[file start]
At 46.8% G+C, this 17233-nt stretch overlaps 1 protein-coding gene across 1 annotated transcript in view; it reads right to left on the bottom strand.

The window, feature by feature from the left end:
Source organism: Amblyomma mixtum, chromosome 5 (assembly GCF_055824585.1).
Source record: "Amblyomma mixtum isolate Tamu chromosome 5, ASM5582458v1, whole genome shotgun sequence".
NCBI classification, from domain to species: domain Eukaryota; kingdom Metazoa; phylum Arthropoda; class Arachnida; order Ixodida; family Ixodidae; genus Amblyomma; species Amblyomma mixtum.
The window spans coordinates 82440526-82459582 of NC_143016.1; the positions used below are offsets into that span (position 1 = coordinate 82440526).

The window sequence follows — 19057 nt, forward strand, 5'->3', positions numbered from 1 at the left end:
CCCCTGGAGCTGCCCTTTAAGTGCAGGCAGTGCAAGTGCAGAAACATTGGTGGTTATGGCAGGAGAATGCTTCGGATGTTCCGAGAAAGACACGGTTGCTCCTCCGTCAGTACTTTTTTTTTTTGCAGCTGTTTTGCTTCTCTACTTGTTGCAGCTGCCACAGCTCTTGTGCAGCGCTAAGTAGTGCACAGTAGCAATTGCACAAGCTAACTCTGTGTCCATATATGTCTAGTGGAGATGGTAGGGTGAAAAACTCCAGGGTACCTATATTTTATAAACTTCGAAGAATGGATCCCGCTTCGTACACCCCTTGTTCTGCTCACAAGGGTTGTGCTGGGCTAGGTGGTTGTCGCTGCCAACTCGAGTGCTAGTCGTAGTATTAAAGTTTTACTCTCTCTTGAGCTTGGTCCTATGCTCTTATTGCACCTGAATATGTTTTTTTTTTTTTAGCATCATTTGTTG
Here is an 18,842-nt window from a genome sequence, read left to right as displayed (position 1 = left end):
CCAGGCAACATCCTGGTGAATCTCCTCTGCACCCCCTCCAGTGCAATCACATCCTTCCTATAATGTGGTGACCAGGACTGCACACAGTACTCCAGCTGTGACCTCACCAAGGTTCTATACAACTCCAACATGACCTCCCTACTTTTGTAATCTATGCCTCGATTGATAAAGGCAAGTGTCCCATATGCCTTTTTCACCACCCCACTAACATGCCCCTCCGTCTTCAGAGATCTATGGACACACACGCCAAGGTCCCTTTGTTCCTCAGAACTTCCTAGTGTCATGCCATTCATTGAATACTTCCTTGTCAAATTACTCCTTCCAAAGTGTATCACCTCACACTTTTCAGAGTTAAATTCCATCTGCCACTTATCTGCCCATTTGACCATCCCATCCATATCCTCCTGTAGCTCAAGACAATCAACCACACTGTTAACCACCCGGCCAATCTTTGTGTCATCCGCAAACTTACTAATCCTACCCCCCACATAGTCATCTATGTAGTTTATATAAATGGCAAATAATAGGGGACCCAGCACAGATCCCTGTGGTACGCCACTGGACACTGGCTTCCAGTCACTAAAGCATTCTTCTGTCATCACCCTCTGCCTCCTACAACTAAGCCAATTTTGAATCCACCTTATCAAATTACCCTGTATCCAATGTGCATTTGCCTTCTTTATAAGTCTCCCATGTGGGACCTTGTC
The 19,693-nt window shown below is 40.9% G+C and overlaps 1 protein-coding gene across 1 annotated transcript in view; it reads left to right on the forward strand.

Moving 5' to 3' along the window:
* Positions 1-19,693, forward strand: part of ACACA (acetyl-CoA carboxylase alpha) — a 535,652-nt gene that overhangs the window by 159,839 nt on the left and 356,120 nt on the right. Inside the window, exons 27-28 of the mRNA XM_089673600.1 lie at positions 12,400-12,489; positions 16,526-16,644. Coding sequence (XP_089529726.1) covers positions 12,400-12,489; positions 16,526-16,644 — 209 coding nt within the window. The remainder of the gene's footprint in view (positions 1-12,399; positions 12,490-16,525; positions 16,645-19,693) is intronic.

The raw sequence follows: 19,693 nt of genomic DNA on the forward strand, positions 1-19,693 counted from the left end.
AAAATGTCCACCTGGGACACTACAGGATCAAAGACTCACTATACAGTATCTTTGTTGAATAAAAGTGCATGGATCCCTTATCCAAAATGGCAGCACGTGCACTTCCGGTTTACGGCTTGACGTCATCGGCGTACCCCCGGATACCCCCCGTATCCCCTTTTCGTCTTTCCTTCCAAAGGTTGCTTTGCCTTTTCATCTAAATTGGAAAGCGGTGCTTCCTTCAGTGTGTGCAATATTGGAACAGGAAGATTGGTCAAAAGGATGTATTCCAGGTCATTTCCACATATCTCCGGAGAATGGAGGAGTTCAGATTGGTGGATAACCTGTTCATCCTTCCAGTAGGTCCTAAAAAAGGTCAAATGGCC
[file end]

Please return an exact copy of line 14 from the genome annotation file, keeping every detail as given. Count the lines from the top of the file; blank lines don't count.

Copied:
The raw sequence follows: 19,693 nt of genomic DNA on the forward strand, positions 1-19,693 counted from the left end.